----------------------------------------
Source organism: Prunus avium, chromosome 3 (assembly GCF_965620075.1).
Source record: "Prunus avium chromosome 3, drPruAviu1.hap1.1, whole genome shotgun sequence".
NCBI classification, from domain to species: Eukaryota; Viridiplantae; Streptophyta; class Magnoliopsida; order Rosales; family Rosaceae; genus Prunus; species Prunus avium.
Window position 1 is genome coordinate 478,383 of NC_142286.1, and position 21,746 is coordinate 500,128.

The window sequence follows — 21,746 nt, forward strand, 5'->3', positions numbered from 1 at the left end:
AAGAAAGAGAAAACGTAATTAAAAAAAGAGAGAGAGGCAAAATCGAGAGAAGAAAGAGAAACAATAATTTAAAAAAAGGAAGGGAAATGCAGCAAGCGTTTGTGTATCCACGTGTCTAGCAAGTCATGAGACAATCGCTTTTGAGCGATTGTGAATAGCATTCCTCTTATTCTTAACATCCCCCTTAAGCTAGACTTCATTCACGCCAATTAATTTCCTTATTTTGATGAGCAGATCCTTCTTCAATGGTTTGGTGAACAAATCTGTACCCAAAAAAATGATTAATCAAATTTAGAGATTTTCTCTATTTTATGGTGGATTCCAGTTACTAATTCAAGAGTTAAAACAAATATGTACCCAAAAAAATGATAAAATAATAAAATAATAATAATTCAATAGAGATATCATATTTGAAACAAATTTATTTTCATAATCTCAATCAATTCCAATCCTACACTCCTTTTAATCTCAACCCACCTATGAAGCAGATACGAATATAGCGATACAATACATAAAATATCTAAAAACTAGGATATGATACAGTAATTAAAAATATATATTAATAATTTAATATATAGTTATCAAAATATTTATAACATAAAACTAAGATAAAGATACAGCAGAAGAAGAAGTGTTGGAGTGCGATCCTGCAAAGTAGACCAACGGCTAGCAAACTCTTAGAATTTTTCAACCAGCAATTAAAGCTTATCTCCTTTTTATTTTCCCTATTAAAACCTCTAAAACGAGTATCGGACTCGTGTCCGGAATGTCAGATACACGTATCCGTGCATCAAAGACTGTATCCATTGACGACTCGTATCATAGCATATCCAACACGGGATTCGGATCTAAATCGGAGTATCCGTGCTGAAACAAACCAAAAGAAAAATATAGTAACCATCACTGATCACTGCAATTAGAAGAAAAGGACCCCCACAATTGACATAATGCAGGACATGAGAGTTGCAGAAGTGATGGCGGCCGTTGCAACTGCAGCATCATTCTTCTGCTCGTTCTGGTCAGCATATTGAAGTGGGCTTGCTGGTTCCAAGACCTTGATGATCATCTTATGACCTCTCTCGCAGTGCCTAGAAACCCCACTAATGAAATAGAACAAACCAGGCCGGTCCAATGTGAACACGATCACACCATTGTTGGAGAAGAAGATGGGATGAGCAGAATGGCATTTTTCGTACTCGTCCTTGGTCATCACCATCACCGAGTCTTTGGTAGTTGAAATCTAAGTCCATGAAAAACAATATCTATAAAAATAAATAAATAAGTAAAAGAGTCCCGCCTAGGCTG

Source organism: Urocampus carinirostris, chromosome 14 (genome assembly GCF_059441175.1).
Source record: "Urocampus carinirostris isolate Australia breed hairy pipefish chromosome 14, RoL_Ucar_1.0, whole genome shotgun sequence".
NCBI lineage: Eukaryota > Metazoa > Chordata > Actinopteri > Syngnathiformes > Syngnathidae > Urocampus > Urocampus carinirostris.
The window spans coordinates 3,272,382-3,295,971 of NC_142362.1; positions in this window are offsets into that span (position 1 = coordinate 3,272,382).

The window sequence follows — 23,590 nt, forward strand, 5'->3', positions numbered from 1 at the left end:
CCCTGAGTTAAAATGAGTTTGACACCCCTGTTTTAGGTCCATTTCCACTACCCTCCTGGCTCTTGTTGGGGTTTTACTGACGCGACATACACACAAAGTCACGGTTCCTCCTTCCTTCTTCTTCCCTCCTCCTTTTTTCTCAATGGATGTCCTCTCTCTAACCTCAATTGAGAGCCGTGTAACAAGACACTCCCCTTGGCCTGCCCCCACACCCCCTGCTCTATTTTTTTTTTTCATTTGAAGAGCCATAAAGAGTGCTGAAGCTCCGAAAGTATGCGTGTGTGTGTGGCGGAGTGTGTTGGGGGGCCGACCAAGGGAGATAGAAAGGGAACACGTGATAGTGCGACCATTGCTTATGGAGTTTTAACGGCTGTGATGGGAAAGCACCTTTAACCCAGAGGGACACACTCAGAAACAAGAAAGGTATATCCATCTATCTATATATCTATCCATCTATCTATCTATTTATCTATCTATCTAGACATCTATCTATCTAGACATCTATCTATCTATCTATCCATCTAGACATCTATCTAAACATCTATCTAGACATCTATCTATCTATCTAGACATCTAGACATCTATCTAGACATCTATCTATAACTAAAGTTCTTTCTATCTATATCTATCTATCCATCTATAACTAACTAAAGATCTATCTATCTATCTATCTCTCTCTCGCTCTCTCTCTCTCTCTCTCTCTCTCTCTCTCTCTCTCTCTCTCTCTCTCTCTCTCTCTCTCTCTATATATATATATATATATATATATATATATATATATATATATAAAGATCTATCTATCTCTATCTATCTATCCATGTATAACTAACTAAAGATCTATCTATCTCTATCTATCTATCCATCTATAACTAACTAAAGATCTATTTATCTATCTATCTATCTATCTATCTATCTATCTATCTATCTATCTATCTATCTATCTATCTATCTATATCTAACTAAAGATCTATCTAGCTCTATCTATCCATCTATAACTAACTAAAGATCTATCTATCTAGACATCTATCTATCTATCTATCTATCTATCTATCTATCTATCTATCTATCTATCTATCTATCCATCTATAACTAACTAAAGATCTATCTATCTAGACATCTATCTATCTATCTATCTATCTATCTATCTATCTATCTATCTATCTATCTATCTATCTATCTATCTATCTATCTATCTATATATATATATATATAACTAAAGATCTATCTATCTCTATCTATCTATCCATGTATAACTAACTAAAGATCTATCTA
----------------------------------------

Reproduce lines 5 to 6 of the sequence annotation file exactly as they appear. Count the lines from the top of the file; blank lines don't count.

The window sequence follows — 21,746 nt, forward strand, 5'->3', positions numbered from 1 at the left end:
AAGAAAGAGAAAACGTAATTAAAAAAAGAGAGAGAGGCAAAATCGAGAGAAGAAAGAGAAACAATAATTTAAAAAAAGGAAGGGAAATGCAGCAAGCGTTTGTGTATCCACGTGTCTAGCAAGTCATGAGACAATCGCTTTTGAGCGATTGTGAATAGCATTCCTCTTATTCTTAACATCCCCCTTAAGCTAGACTTCATTCACGCCAATTAATTTCCTTATTTTGATGAGCAGATCCTTCTTCAATGGTTTGGTGAACAAATCTGTACCCAAAAAAATGATTAATCAAATTTAGAGATTTTCTCTATTTTATGGTGGATTCCAGTTACTAATTCAAGAGTTAAAACAAATATGTACCCAAAAAAATGATAAAATAATAAAATAATAATAATTCAATAGAGATATCATATTTGAAACAAATTTATTTTCATAATCTCAATCAATTCCAATCCTACACTCCTTTTAATCTCAACCCACCTATGAAGCAGATACGAATATAGCGATACAATACATAAAATATCTAAAAACTAGGATATGATACAGTAATTAAAAATATATATTAATAATTTAATATATAGTTATCAAAATATTTATAACATAAAACTAAGATAAAGATACAGCAGAAGAAGAAGTGTTGGAGTGCGATCCTGCAAAGTAGACCAACGGCTAGCAAACTCTTAGAATTTTTCAACCAGCAATTAAAGCTTATCTCCTTTTTATTTTCCCTATTAAAACCTCTAAAACGAGTATCGGACTCGTGTCCGGAATGTCAGATACACGTATCCGTGCATCAAAGACTGTATCCATTGACGACTCGTATCATAGCATATCCAACACGGGATTCGGATCTAAATCGGAGTATCCGTGCTGAAACAAACCAAAAGAAAAATATAGTAACCATCACTGATCACTGCAATTAGAAGAAAAGGACCCCCACAATTGACATAATGCAGGACATGAGAGTTGCAGAAGTGATGGCGGCCGTTGCAACTGCAGCATCATTCTTCTGCTCGTTCTGGTCAGCATATTGAAGTGGGCTTGCTGGTTCCAAGACCTTGATGATCATCTTATGACCTCTCTCGCAGTGCCTAGAAACCCCACTAATGAAATAGAACAAACCAGGCCGGTCCAATGTGAACACGATCACACCATTGTTGGAGAAGAAGATGGGATGAGCAGAATGGCATTTTTCGTACTCGTCCTTGGTCATCACCATCACCGAGTCTTTGGTAGTTGAAATCTAAGTCCATGAAAAACAATATCTATAAAAATAAATAAATAAGTAAAAGAGTCCCGCCTAGGCTG